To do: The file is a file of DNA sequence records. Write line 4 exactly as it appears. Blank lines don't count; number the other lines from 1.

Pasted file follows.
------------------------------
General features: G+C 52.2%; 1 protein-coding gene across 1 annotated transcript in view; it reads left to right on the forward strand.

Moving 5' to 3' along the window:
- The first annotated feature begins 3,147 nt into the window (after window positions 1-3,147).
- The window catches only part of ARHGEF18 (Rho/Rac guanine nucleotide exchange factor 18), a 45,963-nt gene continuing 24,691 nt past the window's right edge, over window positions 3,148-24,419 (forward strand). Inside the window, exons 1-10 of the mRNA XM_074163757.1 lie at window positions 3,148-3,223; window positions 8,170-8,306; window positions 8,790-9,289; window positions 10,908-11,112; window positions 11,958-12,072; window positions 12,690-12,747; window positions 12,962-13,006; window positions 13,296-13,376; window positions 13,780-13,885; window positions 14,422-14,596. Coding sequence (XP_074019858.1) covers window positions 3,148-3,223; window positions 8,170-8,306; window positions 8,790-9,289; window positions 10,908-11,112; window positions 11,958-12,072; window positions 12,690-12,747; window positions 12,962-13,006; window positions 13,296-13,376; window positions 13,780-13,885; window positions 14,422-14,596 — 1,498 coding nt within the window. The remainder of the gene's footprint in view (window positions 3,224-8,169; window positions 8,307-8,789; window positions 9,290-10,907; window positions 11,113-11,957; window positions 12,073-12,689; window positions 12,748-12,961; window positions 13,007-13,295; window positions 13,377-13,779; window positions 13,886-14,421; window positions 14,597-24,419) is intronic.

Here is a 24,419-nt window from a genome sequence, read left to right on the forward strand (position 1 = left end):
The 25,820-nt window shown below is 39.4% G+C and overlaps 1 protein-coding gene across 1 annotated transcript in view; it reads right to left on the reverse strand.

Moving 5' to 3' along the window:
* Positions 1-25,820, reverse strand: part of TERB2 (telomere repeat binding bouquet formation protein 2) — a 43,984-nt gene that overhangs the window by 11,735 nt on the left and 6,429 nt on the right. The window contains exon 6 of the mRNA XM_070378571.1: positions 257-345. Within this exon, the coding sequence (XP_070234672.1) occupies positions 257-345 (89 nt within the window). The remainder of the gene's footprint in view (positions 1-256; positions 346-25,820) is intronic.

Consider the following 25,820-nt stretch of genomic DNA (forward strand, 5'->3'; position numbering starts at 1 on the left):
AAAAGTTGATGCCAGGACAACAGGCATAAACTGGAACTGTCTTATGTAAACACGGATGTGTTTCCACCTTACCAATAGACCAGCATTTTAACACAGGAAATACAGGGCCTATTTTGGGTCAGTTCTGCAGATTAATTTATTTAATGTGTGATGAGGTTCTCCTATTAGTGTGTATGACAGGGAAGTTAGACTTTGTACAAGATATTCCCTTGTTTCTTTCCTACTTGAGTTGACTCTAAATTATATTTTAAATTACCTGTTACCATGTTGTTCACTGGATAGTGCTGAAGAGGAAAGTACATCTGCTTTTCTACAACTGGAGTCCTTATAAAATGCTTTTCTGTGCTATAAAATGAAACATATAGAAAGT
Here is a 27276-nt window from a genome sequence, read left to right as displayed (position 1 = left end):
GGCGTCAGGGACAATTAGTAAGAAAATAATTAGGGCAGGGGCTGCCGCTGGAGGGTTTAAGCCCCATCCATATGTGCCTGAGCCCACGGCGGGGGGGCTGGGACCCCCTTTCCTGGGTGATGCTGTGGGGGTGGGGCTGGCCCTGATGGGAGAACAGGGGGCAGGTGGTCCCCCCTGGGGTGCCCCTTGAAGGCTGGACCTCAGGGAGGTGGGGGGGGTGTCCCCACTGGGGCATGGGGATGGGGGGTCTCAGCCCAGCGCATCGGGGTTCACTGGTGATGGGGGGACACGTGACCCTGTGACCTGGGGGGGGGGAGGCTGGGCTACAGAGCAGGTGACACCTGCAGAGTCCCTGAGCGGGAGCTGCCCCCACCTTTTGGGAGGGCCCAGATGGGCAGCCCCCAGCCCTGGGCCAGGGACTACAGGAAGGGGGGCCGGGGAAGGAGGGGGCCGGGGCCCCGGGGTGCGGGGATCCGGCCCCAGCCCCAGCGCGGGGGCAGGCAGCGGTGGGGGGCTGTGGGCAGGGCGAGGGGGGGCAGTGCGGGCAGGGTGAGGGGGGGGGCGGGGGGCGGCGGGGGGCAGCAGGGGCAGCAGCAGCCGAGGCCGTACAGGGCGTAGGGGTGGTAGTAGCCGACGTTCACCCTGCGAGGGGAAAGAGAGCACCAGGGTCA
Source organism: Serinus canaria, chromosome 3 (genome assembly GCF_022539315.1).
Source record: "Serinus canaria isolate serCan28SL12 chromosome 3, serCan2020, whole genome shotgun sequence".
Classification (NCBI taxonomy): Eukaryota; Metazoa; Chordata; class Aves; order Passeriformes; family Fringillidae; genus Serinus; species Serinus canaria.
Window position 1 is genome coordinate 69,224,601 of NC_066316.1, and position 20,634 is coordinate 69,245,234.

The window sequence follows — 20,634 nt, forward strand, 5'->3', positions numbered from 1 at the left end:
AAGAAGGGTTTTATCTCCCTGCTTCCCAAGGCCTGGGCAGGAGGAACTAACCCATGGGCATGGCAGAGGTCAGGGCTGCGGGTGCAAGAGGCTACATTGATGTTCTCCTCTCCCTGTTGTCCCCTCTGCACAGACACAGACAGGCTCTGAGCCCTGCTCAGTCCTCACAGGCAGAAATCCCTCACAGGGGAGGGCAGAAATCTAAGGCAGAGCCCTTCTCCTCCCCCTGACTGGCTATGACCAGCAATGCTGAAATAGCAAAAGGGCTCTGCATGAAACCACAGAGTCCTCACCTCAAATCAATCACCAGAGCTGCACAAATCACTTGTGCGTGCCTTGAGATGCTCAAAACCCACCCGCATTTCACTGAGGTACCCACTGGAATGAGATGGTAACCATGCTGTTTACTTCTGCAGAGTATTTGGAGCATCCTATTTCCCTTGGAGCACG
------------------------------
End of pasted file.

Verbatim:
- The window catches only part of ARHGEF18 (Rho/Rac guanine nucleotide exchange factor 18), a 45,963-nt gene continuing 24,691 nt past the window's right edge, over window positions 3,148-24,419 (forward strand). Inside the window, exons 1-10 of the mRNA XM_074163757.1 lie at window positions 3,148-3,223; window positions 8,170-8,306; window positions 8,790-9,289; window positions 10,908-11,112; window positions 11,958-12,072; window positions 12,690-12,747; window positions 12,962-13,006; window positions 13,296-13,376; window positions 13,780-13,885; window positions 14,422-14,596. Coding sequence (XP_074019858.1) covers window positions 3,148-3,223; window positions 8,170-8,306; window positions 8,790-9,289; window positions 10,908-11,112; window positions 11,958-12,072; window positions 12,690-12,747; window positions 12,962-13,006; window positions 13,296-13,376; window positions 13,780-13,885; window positions 14,422-14,596 — 1,498 coding nt within the window. The remainder of the gene's footprint in view (window positions 3,224-8,169; window positions 8,307-8,789; window positions 9,290-10,907; window positions 11,113-11,957; window positions 12,073-12,689; window positions 12,748-12,961; window positions 13,007-13,295; window positions 13,377-13,779; window positions 13,886-14,421; window positions 14,597-24,419) is intronic.